- Area: LoCo
- Level: A
- Week: 2
- Time: 09:00 – 10:30
- Room: D1.01
Well-quasi-orderings (wqos) are a fundamental tool in logic and computer science. They provide termination arguments in a large number of decidability (or finiteness, regularity, …) results. In constraint solving, automated deduction, program analysis, and many more fields, wqos usually appear under the guise of specific tools, like Dickson’s Lemma (for tuples of integers), Higman’s Lemma (for words and their subwords), Kruskal’s Tree Theorem and its variants (for finite trees with embeddings), and recently the Robertson-Seymour Theorem (for graphs and their minors). What is not very well known is that wqo-based proofs have an algorithmic content.
The purpose of this course is to provide an introduction to the algorithmic aspects of wqos: to present generic algorithms working on large classes of problems, to introduce the techniques used to prove complexity upper bounds and lower bounds, to explain the use of wqo ideals in algorithms, and provide several applications in logics (e.g. data logics, relevance logic), verification (prominently for well-structured transition systems), and formal languages. Because wqos are in such wide use, we believe this topic to be of relevance to a broad community with interests in complexity theory and decision procedures for logical theories.
- well-quasi-orders (wqos): examples and characterisations
- applications of wqos: well-structured transition systems (WSTS), termination proofs, relevance logic
- complexity: fast-growing complexity, Hardy computations, length function theorems
- ideals: effective representations and algorithmics
- applications of ideals: complete WSTS, coverability algorithms
- lecture notes (100+ pages)
- slides day 1: Basics of wqo theory
- slides day 2: Algorithmic applications of wqos
- slides day 4: Ideals of wqos and their algorithms
- student survey
- Blondin, M., Finkel, A., and McKenzie, P., 2014. Handling infinitely branching WSTS.
In ICALP 2014, volume 8573 of Lecture Notes in Computer Science, pages 13–25.
- Figueira, D., 2012. Alternating register automata on finite words and trees. Logical Methods in Computer Science, 8(1):22. doi:10.2168/LMCS-8(1:22)2012.
- Finkel, A. and Schnoebelen, Ph., 2001. Well-structured transition systems everywhere!
Theoretical Computer Science, 256(1–2):63–92. doi:10.1016/S0304-3975(00)00102-X.
- Lazić, R. and Schmitz, S., 2015. The ideal view on Rackoff’s coverability technique. In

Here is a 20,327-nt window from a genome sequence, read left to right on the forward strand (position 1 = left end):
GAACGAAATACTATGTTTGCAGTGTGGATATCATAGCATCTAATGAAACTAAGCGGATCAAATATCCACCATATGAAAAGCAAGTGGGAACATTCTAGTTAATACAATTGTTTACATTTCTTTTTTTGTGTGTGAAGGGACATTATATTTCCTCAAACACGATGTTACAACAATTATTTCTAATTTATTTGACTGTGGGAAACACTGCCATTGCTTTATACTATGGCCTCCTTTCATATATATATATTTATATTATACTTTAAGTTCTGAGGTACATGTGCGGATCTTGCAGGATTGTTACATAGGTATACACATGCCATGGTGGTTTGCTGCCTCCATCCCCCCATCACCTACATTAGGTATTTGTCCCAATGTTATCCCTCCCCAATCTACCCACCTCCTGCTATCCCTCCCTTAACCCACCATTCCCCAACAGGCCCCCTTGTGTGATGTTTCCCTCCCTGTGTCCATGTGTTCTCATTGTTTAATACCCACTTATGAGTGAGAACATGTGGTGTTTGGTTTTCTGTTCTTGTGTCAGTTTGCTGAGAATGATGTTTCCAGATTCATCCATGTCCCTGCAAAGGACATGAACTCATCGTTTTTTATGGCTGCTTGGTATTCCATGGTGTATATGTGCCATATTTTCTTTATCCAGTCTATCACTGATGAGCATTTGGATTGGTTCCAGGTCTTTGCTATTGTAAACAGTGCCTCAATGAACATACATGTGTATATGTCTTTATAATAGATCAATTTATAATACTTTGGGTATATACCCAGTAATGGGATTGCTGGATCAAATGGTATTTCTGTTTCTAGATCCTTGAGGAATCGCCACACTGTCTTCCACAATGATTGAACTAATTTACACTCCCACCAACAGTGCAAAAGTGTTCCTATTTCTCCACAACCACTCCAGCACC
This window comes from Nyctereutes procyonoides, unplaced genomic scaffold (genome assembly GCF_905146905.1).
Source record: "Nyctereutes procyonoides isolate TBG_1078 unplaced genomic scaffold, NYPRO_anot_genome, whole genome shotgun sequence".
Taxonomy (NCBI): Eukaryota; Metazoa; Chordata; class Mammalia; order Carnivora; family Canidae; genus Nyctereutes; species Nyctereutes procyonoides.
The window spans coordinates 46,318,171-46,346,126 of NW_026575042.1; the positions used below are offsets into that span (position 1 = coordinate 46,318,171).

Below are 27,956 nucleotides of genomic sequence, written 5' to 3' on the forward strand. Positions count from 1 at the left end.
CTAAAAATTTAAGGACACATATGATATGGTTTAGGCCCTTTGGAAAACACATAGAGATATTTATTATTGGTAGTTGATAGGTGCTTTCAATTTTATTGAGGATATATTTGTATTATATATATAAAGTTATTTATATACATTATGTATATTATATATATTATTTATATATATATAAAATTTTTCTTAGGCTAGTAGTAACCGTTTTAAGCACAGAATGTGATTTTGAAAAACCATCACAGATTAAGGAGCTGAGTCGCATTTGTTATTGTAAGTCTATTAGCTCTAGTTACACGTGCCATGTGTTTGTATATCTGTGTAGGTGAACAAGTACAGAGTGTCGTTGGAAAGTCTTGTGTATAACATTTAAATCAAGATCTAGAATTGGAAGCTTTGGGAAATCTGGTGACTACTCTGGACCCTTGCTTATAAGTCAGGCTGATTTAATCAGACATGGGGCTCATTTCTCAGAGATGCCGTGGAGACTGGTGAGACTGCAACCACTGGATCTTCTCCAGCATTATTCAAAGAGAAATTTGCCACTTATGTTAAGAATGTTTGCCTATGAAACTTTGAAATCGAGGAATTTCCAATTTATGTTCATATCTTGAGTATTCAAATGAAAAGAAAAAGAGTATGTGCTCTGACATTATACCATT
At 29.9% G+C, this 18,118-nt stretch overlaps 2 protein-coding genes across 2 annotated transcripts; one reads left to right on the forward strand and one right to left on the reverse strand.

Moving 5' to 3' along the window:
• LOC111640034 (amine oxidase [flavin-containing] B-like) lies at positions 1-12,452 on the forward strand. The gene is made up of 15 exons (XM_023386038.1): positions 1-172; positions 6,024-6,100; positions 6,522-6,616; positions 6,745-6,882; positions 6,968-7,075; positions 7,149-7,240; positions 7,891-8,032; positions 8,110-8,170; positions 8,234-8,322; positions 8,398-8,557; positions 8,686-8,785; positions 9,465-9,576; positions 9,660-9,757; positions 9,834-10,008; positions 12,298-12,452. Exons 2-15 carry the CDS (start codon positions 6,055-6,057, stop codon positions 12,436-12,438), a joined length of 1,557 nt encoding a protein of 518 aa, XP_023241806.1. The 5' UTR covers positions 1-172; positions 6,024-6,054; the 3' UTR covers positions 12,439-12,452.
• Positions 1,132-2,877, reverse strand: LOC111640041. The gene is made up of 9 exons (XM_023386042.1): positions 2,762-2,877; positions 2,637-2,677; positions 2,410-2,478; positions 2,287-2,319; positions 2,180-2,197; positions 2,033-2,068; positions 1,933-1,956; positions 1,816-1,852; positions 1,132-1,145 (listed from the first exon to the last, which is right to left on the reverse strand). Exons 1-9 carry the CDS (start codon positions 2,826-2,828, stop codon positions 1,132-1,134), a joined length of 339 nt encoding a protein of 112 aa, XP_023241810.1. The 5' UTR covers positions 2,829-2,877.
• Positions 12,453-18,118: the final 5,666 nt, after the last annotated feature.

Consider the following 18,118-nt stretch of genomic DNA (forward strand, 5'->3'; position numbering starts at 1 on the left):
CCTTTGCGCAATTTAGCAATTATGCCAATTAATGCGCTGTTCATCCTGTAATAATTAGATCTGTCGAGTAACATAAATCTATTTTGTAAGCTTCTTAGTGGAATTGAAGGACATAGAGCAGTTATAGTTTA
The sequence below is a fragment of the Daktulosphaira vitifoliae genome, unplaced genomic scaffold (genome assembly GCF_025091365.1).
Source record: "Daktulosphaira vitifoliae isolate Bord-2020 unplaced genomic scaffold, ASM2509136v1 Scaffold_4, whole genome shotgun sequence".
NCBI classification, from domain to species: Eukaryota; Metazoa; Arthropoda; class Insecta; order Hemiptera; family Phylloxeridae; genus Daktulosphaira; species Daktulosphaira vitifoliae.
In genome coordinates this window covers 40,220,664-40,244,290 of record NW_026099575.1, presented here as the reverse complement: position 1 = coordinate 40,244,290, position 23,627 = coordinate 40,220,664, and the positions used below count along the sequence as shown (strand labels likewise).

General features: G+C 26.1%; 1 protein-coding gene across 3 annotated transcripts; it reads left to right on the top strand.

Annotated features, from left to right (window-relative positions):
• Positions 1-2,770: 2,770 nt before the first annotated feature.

RP 2015, volume 9328 of Lecture Notes in Computer Science, pages 1–13. Springer.
- Milner, E.C., 1985. Basic WQO- and BQO-theory. In Rival, I., editor, Graphs and Order.
The Role of Graphs in the Theory of Ordered Sets and Its Applications, pages 487–502. doi:10.1007/978-94-009-5315-4_14.
- Podelski, A. and Rybalchenko, A., 2004. Transition invariants. In LICS 2004, pages
32–41. IEEE. doi:10.1109/LICS.2004.1319598.
- Schmitz, S., 2016. Complexity hierarchies beyond Elementary. ACM Transactions on
Computation Theory, 8(1):1–36. doi:10.1145/2858784.
- Schmitz, S. and Schnoebelen, Ph., 2011. Multiply-recursive upper bounds with Higman’s Lemma. In ICALP 2011, volume 6756 of Lecture Notes in Computer Science, pages 441–452. Springer. doi:10.1007/978-3-642-22012-8_35.
- Schnoebelen, Ph., 2010a. Revisiting Ackermann-hardness for lossy counter machines
and reset Petri nets. In MFCS 2010, volume 6281 of Lecture Notes in Computer Science, pages 616–628. Springer. doi:10.1007/978-3-642-15155-2_54.
- Urquhart, A., 1999. The complexity of decision procedures in relevance logic II. Journal
of Symbolic Logic, 64(4):1774–1802. doi:10.2307/2586811.
- Wainer, S.S., 1972. Ordinal recursion, and a refinement of the extended Grzegorczyk
hierarchy. Journal of Symbolic Logic, 37(2):281–292. doi:10.2307/2272973.
- Weiermann, A., 1994. Complexity bounds for some finite forms of Kruskal’s Theorem.
Journal of Symbolic Computation, 18(5):463–488. doi:10.1006/jsco.1994.1059.
- Zetzsche, G., 2015. An approach to computing downward closures. In ICALP 2015,
volume 9135 of Lecture Notes in Computer Science, pages 440–451. Springer. doi:10.1007/978-3-662-47666-6_35.